I’m subtweeting… subposting?… sumblring? a recent personal blog post of a man whose technical work I respect, who I perceive…
Indeed, I think the need by many people to know whether someone is “really” male or female is based on a deep need to know how to treat them—how to proceed socially. There’s the problem: If you treat men and women the same, then you don’t need to know. Therefore we see revealed an implicit admission of bias.
"Ferguson Police Just Executed My Unarmed Son!!!"
That was the heartbreaking message Louis Head wrote on a piece of cardboard and held up for the community to see after his stepson, Michael Brown, was shot down by a cop in the streets of Ferguson, Mo., on August 9.
The death of the 18 year old ignited the bitter outrage of a community that says police brutality directed at Black men is all-too-common in this majority-African American suburb outside St. Louis, leading to angry protests two nights in a row.
Mainstream media outlets focused on the damage done to property during the demonstrations, but for millions of people around the country, horror at the police execution of another unarmed Black youth—and the sense that it’s time something is done about police violence—were the dominant feelings.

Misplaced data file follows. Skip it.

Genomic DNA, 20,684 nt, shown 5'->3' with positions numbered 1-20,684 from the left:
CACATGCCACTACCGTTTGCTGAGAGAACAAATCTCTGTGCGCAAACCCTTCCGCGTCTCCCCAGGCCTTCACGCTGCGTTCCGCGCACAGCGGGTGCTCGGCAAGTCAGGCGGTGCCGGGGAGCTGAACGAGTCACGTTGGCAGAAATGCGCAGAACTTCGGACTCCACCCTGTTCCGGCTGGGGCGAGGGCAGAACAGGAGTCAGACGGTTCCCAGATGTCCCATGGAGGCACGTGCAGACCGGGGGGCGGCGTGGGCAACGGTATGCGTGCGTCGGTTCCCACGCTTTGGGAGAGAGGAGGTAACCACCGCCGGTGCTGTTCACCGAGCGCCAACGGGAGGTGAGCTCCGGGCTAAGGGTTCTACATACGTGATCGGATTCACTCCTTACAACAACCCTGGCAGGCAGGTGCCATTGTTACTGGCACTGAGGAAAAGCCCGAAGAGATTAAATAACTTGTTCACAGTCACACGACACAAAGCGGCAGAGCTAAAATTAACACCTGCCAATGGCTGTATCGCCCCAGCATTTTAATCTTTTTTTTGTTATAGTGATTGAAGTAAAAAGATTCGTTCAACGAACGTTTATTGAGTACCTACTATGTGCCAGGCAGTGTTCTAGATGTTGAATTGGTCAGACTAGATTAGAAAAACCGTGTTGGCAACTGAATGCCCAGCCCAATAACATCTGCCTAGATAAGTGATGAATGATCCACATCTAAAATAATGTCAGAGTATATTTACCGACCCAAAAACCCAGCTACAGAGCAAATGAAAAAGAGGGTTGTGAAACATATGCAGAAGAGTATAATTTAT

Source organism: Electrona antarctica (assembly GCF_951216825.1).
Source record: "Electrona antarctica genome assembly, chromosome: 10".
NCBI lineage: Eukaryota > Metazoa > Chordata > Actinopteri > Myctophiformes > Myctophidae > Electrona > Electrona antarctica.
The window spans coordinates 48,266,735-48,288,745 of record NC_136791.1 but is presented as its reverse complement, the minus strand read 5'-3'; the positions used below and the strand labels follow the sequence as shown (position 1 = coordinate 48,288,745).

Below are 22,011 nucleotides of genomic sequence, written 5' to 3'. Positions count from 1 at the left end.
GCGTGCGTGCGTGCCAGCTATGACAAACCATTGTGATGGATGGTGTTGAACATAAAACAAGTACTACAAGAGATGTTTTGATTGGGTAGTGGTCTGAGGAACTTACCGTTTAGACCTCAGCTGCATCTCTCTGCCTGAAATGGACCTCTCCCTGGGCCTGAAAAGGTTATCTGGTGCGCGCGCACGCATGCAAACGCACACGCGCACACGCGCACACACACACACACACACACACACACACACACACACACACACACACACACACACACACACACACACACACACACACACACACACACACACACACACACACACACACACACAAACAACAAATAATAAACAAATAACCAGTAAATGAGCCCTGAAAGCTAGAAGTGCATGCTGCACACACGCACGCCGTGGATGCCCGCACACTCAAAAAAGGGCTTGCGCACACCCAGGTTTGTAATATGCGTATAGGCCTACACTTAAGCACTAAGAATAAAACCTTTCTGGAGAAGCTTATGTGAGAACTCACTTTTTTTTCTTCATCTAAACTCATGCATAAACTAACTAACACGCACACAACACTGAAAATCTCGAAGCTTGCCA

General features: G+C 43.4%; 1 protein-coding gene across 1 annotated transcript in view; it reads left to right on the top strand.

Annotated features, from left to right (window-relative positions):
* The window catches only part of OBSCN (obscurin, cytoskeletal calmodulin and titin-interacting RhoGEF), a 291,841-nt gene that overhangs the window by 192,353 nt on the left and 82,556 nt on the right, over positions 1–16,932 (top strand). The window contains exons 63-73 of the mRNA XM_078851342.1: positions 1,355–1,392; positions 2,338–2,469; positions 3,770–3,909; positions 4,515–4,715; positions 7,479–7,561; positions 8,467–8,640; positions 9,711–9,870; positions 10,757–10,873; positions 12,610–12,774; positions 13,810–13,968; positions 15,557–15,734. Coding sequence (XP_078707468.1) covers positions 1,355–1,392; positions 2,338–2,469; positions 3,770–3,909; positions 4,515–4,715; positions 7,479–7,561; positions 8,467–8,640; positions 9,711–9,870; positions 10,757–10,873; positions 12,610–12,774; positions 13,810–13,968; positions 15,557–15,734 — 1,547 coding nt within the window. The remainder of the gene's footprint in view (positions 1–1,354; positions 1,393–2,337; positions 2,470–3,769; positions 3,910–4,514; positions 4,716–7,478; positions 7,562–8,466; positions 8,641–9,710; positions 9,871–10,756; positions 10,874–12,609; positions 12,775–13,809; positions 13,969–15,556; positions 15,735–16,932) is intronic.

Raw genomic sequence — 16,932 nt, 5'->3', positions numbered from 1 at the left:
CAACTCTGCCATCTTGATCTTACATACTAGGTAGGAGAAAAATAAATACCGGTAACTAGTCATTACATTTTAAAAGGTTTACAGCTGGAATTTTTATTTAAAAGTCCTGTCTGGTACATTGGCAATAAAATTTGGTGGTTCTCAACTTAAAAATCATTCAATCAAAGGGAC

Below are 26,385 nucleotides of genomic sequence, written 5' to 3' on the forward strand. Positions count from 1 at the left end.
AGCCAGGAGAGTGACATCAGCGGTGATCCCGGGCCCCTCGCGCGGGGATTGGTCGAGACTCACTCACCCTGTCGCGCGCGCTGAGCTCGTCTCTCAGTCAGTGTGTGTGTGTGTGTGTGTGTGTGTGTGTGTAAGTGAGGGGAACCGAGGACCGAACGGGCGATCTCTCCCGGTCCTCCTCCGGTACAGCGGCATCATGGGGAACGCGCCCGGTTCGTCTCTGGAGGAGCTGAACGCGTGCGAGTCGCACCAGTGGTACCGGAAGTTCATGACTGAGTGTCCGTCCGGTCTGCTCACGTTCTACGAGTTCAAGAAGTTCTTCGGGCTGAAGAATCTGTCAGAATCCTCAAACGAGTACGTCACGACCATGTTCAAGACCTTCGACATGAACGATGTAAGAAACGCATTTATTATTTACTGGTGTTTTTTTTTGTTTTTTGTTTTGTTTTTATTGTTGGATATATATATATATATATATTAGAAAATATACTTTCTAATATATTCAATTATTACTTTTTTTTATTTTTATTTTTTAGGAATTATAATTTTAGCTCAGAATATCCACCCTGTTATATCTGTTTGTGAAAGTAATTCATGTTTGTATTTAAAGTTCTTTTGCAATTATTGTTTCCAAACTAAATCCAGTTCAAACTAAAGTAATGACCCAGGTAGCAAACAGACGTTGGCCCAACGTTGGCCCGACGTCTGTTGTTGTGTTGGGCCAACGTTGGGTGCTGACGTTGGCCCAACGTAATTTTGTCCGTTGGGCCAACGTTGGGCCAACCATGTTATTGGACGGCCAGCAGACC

According to the police version of events, a shop owner reported that someone allegedly matching Brown’s description shoplifted from their store. Later, an officer—who still had not been named when this report written—stopped Brown and a friend as they walked down a street, say the cops, and Brown attempted to push the officer into his car and tried grab for the officer’s gun.
Police say one shot was fired from the officer’s gun during the struggle. Then, after the unarmed Brown fled, the cop fired several shots at Brown, fatally wounding the teen.
Witnesses tell a completely different story. Dorian Johnson, who was walking with Michael Brown, and Piaget Crenshaw, a bystander who witnessed the shooting, told Fox 2 News that after confronting Brown and Johnson for walking in the street, the officer began assaulting Brown by choking him, and trying to pull Brown into his squad car. His weapon fired at least once at this point.
When both teens ran, the officer then fired a second shot. Johnson told reporters at the scene, “[The officer] shot again and once my friend felt that shot, he turned around and put his hands in the air and started to get down, and the officer still approached with his weapon drawn and fired several more shots.”
"We weren’t causing no harm to nobody," Johnson said. "We had no weapons on us at all."
Brown’s family and friends learned of his death because his lifeless body laid in the streetfor some four hours while police “investigated”—or tried to get their stories straight about a case of cold-blooded murder, to judge from the eyewitness accounts.
As the St. Louis Post-Dispatch reported, Brown’s friends “saw photos of him lying in the street on Canfield Drive where his body remained for hours. Some joined the crowds of mourners and protesters who had gathered there since the shooting in protest of how Brown had died: Black, unarmed and from multiple gunshots.”